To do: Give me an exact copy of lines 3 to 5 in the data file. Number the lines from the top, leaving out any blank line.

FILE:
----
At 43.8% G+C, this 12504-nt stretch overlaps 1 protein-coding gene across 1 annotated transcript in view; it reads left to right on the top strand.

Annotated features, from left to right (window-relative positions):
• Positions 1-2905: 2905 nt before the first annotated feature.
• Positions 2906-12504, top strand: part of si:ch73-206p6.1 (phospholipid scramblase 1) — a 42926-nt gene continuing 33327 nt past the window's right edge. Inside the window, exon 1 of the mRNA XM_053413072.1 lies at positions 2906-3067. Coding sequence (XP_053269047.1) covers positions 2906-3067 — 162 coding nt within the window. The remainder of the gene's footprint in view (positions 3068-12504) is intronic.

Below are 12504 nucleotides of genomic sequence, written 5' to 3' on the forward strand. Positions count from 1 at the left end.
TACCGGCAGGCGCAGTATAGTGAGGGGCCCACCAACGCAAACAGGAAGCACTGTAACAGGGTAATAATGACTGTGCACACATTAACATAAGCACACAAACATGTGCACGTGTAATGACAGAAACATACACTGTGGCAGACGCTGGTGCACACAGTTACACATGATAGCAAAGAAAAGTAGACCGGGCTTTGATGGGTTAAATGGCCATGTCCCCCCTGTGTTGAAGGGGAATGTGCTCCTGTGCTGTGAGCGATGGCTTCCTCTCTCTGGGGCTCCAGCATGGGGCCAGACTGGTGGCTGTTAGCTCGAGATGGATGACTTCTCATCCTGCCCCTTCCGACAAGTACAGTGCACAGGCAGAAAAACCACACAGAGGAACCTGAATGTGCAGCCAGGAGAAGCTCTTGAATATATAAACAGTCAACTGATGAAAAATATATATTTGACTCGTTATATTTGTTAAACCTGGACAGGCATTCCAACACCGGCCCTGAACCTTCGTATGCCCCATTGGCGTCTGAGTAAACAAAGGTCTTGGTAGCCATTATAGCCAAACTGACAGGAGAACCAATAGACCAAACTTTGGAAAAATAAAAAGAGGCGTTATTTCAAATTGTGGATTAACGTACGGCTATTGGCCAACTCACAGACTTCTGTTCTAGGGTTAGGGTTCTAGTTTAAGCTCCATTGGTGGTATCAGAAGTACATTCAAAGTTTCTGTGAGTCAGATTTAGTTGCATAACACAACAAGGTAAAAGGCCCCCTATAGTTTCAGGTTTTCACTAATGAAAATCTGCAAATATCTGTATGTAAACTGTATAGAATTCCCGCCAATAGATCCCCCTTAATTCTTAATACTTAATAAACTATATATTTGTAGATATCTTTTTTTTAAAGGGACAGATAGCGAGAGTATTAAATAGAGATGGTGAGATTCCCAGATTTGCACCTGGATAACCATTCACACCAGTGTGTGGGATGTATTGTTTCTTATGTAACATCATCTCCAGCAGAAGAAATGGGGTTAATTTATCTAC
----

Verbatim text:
• Positions 1-2905: 2905 nt before the first annotated feature.
• Positions 2906-12504, top strand: part of si:ch73-206p6.1 (phospholipid scramblase 1) — a 42926-nt gene continuing 33327 nt past the window's right edge. Inside the window, exon 1 of the mRNA XM_053413072.1 lies at positions 2906-3067. Coding sequence (XP_053269047.1) covers positions 2906-3067 — 162 coding nt within the window. The remainder of the gene's footprint in view (positions 3068-12504) is intronic.

Below are 12504 nucleotides of genomic sequence, written 5' to 3' on the forward strand. Positions count from 1 at the left end.